Arun Kapur is an educator with over 40 years experience. Kapur is the Director of The Royal Academy in Bhutan, a holistic K12 education initiative of His Majesty the King of Bhutan that refocuses the curriculum to address 5 key areas of development. 5 Areas Of Development was selected as one of HundrED's 100 Global Inspiring Innovations.
Please introduce yourself and your innovation
I’ve been a school teacher for exactly forty years. In the school journey, I was spending increasing amounts of time with children outside the formal school system. That’s where the fun was in many ways. When I was in Delhi I was working with young, emerging adults inside a jail. They were my best teachers actually, I learned so much from them.
Schooling all over the world only looks at mostly cerebral and physical development, while in actuality what you need to do outside in the world is use your social, emotional and spiritual dimensions too.
It's in school that you need to develop all five areas of your development. If your curriculum is not looking at those five areas, you’re only growing half of yourself – and you can’t really do that.
They all need to have the same equal focus. Perhaps a child is really high on the cerebral side, not so high on another, so we know where to pitch in and how to help them get up, just like we would with maths or physics. Here we look at all 5 Areas of Development and it’s highly personalized and individualized.
The other thing we’ve done is to move away from content and make it process based.
‘How’ to learn is much more important than ‘what’ to learn, because ‘what’ keeps changing. If I come out of a content-based education program and the content becomes obsolete, then I become obsolete! Whereas, on the other hand, if I've learned how to learn… that’s the whole basis of 5 Areas of Development.
The meaning of the word 'educate' is to lead out, to bring out the best in you. So that’s our end goal always, to help you become the best you that only you can be. It’s not static, it’s dynamic and therefore we need to make sure we create an environment where all of us are learning.
I don’t know whether its an innovation, I think it’s just a common sense way of doing things that I’ve learned from various ideas.
The magic bullet to this was His Majesty The King Of Bhutan who brought in his wisdom (he’s 35 years old, but his wisdom is way beyond!). Actually, in many ways, we're implementing a lot of things that he has brought to the picture and therefore we are able to do this and to make sure it is designed in such a way that it can flourish in different physical or geographical environments, it’s not just built for this one place.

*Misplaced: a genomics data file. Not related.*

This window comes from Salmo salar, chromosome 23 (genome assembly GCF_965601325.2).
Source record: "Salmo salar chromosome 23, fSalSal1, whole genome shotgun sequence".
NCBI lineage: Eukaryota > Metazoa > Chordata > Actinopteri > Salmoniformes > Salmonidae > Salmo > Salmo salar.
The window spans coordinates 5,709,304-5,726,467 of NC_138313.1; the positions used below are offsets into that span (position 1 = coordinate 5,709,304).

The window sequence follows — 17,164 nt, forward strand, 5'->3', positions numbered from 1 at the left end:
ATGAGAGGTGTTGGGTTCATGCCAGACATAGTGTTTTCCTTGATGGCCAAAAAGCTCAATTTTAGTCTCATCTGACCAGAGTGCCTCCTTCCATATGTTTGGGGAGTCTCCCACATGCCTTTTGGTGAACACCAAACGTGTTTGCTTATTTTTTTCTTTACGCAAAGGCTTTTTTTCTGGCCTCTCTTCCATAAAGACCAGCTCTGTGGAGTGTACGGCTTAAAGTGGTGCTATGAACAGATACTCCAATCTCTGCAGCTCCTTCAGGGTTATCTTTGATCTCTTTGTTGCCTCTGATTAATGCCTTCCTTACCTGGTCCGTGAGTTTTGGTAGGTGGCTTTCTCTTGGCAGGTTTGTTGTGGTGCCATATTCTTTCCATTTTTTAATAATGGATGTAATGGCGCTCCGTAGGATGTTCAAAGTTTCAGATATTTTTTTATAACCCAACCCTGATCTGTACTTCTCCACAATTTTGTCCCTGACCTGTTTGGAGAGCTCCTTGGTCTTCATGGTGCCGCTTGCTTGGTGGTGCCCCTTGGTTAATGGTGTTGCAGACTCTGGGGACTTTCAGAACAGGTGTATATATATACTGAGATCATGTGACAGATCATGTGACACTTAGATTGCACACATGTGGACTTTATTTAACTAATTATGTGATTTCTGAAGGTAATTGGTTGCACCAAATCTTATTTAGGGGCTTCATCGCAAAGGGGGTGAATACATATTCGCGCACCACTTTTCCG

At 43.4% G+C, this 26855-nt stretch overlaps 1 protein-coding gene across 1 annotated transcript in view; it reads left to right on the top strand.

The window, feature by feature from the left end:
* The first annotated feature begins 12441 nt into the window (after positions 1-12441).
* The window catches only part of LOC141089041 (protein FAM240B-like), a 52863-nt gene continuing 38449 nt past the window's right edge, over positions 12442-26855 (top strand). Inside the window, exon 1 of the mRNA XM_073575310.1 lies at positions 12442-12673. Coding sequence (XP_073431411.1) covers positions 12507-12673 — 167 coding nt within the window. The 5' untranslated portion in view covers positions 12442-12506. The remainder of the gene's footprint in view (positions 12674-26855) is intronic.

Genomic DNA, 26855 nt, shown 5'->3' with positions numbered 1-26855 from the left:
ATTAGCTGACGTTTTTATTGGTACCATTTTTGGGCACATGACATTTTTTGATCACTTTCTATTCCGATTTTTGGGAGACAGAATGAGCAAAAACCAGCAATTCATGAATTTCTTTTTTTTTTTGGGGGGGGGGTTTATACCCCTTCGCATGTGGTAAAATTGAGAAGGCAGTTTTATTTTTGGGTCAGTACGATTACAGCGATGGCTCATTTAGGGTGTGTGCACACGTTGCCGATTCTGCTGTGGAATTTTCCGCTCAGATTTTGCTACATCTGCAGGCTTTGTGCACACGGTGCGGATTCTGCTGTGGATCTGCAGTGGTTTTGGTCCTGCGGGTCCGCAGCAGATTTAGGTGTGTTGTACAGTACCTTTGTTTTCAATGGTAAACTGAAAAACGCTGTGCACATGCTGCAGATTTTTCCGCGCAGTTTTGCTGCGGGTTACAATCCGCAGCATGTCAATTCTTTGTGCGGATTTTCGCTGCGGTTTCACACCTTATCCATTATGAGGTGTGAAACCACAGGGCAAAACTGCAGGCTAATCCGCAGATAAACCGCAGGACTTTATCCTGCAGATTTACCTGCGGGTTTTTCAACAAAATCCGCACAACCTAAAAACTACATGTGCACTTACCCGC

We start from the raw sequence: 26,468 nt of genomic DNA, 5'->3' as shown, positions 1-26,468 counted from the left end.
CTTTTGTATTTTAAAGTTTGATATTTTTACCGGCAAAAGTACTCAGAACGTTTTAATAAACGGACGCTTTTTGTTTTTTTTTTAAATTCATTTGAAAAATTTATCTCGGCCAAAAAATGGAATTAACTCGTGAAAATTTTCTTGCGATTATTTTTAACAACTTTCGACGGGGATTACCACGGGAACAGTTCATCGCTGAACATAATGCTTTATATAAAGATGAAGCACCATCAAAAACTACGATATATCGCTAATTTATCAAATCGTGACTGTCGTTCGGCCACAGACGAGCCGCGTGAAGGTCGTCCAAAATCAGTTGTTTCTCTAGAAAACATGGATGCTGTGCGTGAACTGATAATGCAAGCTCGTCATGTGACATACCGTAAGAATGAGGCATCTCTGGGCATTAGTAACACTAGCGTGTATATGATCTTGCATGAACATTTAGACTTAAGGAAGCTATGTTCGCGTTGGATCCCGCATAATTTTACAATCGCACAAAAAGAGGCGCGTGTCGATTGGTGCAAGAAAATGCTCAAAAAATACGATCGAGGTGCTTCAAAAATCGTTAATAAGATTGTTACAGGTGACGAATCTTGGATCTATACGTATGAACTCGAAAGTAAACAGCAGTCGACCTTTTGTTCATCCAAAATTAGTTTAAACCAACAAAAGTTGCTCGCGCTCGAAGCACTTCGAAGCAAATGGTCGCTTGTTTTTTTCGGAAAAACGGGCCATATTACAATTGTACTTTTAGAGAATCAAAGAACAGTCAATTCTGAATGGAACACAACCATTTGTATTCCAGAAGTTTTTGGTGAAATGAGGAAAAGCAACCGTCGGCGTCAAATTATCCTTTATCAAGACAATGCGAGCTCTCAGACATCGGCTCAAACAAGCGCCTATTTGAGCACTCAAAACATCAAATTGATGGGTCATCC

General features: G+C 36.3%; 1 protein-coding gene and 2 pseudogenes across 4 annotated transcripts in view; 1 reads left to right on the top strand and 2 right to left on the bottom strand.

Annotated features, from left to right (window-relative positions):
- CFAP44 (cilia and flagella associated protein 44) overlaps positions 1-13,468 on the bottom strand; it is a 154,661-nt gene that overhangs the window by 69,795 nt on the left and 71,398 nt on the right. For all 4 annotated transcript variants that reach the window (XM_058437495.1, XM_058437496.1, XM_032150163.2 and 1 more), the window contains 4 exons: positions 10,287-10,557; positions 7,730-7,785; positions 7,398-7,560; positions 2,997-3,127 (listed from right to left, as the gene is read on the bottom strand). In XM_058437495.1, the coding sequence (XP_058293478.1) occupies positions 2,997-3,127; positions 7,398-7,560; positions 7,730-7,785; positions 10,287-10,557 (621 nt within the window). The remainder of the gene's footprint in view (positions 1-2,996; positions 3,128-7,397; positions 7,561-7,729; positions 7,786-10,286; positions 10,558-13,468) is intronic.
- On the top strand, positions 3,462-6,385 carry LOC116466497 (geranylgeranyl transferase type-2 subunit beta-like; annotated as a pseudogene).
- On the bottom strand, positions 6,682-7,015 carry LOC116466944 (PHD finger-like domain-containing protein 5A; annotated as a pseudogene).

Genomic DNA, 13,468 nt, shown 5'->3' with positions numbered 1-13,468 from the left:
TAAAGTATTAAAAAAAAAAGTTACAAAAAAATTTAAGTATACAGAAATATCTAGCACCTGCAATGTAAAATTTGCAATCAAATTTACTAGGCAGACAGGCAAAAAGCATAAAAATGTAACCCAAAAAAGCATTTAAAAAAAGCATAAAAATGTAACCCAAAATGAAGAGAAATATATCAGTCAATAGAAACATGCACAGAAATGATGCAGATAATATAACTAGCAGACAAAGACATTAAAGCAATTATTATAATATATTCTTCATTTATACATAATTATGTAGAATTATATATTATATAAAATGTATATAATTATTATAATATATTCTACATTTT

What should the next 100 years of education look like?
Since time immemorial we’ve had rites of passage, growing up, going from children to adults. That’s not going to change, there will always be rites of passage.
I think what we’ve done over the years is outsourced the whole rites of passage aspect to something called schools. I think together the adults need to be part of these rites of passage much more than they have been. There’s been almost a professional divide between parenting and schooling and that needs to disappear or merge a little more. In the next 100 years, we should work together, to help each other become better.
The fact that adults think they have the answers, that has to go.
I think the reverse almost needs to come into play, we need to look at the emerging adults and think how can we help them to make their worlds much better? That’s the important thing, we need to be the wind beneath their wings, rather than being the wings for them.
In the next 100 years, it’s this collaboration with the adults, almost taking a back seat in some way, just to be there, that I’d love to see. I’d love to see an environment where all work together as equals in some way to bring out the best in each other, that for me would be a great moment.
For more information, including steps to implement the 5 Areas of Development approach in your school, visit the innovation page.